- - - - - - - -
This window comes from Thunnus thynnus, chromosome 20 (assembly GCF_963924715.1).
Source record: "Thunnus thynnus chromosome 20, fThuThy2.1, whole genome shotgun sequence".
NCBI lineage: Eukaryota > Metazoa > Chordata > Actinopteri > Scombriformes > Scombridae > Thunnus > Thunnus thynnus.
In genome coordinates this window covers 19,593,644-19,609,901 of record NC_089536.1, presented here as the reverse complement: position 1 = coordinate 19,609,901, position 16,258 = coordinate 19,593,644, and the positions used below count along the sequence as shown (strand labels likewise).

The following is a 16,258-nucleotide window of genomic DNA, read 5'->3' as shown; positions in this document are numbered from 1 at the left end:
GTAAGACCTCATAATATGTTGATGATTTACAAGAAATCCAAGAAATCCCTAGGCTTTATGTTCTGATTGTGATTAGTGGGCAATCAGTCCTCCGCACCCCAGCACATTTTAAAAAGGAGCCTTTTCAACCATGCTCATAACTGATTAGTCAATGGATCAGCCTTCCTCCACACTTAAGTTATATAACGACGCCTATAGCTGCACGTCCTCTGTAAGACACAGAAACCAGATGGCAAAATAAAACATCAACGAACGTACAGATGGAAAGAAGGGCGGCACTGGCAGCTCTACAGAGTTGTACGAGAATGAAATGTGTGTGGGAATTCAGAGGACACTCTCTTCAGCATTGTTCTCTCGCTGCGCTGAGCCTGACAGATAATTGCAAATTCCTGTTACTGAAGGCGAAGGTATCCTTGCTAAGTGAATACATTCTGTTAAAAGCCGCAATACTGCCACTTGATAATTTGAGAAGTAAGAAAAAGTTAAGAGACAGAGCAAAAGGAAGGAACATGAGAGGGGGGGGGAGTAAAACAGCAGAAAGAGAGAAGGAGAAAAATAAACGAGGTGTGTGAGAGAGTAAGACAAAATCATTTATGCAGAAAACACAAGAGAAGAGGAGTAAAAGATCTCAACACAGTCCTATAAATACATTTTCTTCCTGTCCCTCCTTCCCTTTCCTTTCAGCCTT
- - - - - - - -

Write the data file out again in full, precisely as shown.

This window comes from Thunnus thynnus, chromosome 20 (assembly GCF_963924715.1).
Source record: "Thunnus thynnus chromosome 20, fThuThy2.1, whole genome shotgun sequence".
NCBI lineage: Eukaryota > Metazoa > Chordata > Actinopteri > Scombriformes > Scombridae > Thunnus > Thunnus thynnus.
In genome coordinates this window covers 19,593,644-19,609,901 of record NC_089536.1, presented here as the reverse complement: position 1 = coordinate 19,609,901, position 16,258 = coordinate 19,593,644, and the positions used below count along the sequence as shown (strand labels likewise).

The following is a 16,258-nucleotide window of genomic DNA, read 5'->3' as shown; positions in this document are numbered from 1 at the left end:
GTAAGACCTCATAATATGTTGATGATTTACAAGAAATCCAAGAAATCCCTAGGCTTTATGTTCTGATTGTGATTAGTGGGCAATCAGTCCTCCGCACCCCAGCACATTTTAAAAAGGAGCCTTTTCAACCATGCTCATAACTGATTAGTCAATGGATCAGCCTTCCTCCACACTTAAGTTATATAACGACGCCTATAGCTGCACGTCCTCTGTAAGACACAGAAACCAGATGGCAAAATAAAACATCAACGAACGTACAGATGGAAAGAAGGGCGGCACTGGCAGCTCTACAGAGTTGTACGAGAATGAAATGTGTGTGGGAATTCAGAGGACACTCTCTTCAGCATTGTTCTCTCGCTGCGCTGAGCCTGACAGATAATTGCAAATTCCTGTTACTGAAGGCGAAGGTATCCTTGCTAAGTGAATACATTCTGTTAAAAGCCGCAATACTGCCACTTGATAATTTGAGAAGTAAGAAAAAGTTAAGAGACAGAGCAAAAGGAAGGAACATGAGAGGGGGGGGGAGTAAAACAGCAGAAAGAGAGAAGGAGAAAAATAAACGAGGTGTGTGAGAGAGTAAGACAAAATCATTTATGCAGAAAACACAAGAGAAGAGGAGTAAAAGATCTCAACACAGTCCTATAAATACATTTTCTTCCTGTCCCTCCTTCCCTTTCCTTTCAGCCTT